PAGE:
Pentagon to keep 135,000 troops in Iraq
Iraq probably will continue to be unstable and violent for more than a year, U.S. commanders said Tuesday in announcing plans to keep the current level of 135,000 American troops there through the end of next year.
The decision acknowledges Iraq is much more dangerous than generals had hoped earlier this year, when they planned to cut the number of occupying troops to about 115,000.
Since then, violence by Sunni and Shiite Muslim extremists has surged, making April the deadliest month for American troops since the March 2003 invasion. Several U.S. allies also have decided to pull their forces out, most notably Spain, which had about 2,300 troops in one of the most volatile areas of south-central Iraq.
Defense Secretary Donald H. Rumsfeld on Tuesday ordered about 10,000 active-duty Army soldiers and Marines to prepare to ship out to Iraq in the next few months.
They will help replace 20,000 soldiers in the Army's 1st Armored Division and 2nd Armored Calvary Regiment who were being kept in Iraq for as long as three months past their one-year tours of duty.
Another 10,000 active-duty troops will be called up to fill out the replacement forces, Rumsfeld said.
Keeping such high troop levels in Iraq will further strain a military already stretched thin. All or part of nine of the Army's ten divisions are in Iraq or Afghanistan. Some analysts and retired generals say the Pentagon has to either expand the military or reduce its worldwide commitments.
"I think we can handle the tempo," said Air Force Lt. Gen. Norton Schwartz, the director of operations for the Pentagon's Joint Staff. "It is demanding, no question about it. But I haven't come to the conclusion that we need to grow the force yet."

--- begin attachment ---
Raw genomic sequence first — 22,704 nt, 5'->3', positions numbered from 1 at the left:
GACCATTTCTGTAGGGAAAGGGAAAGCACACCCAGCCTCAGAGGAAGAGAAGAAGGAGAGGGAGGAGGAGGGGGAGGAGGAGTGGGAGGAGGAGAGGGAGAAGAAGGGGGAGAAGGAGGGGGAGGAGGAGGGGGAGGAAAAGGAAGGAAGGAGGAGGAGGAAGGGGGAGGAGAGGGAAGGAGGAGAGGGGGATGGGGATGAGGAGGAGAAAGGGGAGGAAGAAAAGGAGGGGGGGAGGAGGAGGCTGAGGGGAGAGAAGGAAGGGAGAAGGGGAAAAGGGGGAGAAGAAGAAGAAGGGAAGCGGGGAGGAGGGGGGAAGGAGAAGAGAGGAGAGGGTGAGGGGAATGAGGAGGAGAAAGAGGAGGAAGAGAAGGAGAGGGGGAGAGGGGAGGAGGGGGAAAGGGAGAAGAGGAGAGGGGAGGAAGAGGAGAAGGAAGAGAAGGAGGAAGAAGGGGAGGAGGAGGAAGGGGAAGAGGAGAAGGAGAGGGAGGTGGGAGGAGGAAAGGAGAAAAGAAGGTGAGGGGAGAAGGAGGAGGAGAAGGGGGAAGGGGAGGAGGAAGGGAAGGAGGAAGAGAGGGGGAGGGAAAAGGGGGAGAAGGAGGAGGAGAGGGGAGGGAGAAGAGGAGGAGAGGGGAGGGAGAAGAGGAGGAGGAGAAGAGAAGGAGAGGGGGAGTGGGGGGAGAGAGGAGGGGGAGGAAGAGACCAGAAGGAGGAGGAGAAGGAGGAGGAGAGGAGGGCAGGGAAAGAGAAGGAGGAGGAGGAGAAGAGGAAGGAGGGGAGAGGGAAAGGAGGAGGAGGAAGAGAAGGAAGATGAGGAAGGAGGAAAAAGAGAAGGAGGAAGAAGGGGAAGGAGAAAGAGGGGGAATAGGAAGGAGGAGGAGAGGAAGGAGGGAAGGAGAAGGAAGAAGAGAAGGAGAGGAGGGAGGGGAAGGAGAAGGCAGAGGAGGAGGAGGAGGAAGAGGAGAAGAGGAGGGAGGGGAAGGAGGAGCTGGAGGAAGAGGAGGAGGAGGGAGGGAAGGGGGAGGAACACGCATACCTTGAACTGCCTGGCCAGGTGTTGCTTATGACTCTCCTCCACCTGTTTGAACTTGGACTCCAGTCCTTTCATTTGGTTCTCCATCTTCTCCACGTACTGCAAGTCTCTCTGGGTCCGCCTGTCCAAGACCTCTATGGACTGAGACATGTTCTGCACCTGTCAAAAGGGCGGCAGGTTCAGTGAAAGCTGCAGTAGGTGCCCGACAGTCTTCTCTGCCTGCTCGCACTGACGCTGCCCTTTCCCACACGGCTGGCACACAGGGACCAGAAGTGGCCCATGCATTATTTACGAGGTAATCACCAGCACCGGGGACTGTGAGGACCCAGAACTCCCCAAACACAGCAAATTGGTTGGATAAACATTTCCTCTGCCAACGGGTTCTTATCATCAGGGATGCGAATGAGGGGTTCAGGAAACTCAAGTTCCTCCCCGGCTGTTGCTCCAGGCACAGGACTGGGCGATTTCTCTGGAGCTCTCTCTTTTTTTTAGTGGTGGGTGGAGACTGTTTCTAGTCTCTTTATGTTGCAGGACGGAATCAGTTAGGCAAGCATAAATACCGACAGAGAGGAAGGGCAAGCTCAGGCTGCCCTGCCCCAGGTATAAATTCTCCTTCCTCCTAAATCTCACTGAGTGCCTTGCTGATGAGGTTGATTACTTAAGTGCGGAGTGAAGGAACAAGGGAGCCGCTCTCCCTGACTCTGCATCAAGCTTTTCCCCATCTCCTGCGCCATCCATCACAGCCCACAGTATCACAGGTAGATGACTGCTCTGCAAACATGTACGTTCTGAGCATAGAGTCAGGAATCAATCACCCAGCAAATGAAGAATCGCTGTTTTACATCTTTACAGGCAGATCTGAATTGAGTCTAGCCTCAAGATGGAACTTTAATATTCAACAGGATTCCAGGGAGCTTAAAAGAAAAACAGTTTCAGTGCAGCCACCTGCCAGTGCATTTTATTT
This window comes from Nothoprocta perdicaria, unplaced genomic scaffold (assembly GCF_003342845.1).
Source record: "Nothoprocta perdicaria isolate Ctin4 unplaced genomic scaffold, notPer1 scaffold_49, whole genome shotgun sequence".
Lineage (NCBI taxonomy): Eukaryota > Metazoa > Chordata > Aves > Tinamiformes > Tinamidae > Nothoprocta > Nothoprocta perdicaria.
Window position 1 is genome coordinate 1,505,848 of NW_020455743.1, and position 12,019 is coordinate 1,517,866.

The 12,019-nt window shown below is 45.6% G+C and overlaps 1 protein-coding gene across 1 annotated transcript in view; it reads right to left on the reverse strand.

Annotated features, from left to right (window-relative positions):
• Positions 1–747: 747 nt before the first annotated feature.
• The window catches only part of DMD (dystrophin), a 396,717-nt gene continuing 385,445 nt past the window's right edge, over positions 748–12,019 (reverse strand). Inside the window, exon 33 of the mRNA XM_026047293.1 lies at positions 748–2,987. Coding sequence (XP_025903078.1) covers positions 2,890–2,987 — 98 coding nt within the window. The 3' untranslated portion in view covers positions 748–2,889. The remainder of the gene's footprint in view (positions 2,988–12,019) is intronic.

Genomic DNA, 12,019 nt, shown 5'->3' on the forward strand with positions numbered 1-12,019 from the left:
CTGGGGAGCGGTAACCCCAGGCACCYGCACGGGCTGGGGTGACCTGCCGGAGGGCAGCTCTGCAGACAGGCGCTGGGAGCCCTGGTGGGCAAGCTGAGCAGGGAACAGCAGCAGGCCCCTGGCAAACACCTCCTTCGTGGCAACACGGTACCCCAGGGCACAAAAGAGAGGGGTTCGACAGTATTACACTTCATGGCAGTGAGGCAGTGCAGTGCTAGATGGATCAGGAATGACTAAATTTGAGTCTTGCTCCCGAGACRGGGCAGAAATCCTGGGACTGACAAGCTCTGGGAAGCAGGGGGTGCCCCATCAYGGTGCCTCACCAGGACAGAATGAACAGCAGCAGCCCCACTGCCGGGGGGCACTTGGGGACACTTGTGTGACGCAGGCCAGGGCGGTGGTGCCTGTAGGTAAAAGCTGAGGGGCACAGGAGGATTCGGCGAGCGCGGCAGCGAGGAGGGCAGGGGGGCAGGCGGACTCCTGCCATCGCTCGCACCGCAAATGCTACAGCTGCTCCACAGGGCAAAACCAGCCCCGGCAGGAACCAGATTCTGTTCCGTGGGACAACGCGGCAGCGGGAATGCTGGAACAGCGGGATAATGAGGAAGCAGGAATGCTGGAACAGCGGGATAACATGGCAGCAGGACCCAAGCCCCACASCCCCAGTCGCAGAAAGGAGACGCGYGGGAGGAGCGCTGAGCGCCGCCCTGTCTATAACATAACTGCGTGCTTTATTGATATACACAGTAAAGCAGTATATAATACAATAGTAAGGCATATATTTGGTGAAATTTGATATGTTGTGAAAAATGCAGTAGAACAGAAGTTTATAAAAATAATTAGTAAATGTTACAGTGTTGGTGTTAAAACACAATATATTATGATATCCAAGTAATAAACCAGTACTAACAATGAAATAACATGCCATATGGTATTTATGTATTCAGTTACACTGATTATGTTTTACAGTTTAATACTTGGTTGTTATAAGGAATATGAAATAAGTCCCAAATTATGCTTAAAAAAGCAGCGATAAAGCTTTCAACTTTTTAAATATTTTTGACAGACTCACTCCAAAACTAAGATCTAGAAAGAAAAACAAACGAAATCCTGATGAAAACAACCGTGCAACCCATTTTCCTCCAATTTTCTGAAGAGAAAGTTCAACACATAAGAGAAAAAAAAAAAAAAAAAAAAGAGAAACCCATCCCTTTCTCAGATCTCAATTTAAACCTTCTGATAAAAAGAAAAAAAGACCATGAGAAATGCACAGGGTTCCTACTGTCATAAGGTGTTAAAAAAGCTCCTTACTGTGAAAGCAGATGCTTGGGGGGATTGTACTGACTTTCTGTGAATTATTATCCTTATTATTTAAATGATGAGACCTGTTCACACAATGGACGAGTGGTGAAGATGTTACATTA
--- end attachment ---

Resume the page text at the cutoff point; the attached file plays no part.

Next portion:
The troops coming into Iraq will be more heavily armed than the forces they replace, with more tanks, armored personnel carriers and armored Humvees, said Schwartz and Army Lt. Gen. Richard Cody.
"The mission remains essentially the same. It's security and stability," Schwartz told reporters at the Pentagon.
Many of the troops being sent to Iraq have served there or in Afghanistan before. They will return to a country where ambushes and roadside bombs are more common and the political situation is unstable, with the United States set to hand limited power to a yet-unnamed Iraqi caretaker government on July 1.
The active-duty units ordered to Iraq Tuesday include the 2nd Brigade of the 10th Mountain Division, based at Fort Drum, N.Y. The Marine units are the 11th Marine Expeditionary Unit from Camp Pendleton, Calif., and the 24th MEU from Camp Lejeune, N.C.
The 10th Mountain Division has units in both Iraq and Afghanistan. About 25,000 Marines already are in Iraq, many of them in and around the volatile city of Fallujah.
Rumsfeld also approved sending 37,000 support troops to Iraq on Tuesday as part of the scheduled rotation of forces. Most of those troops are in National Guard and Army Reserve units.
A U.S.-based Army airborne brigade will be ready starting Friday to handle any emergency, Cody said.
Cody said commanders have decided which units they want to use for the main force in Iraq during the next year, but all of the active-duty units have not yet been notified.
Three enhanced separate brigades from the National Guard already are preparing to go to Iraq: The 256th from Louisiana, the 116th from Idaho and the 278th from Tennessee.
Keeping 20,000 more troops in Iraq will require more money, Schwartz said. Pentagon officials say they have not decided whether to ask Congress for additional money before the fiscal year ends Sept. 30.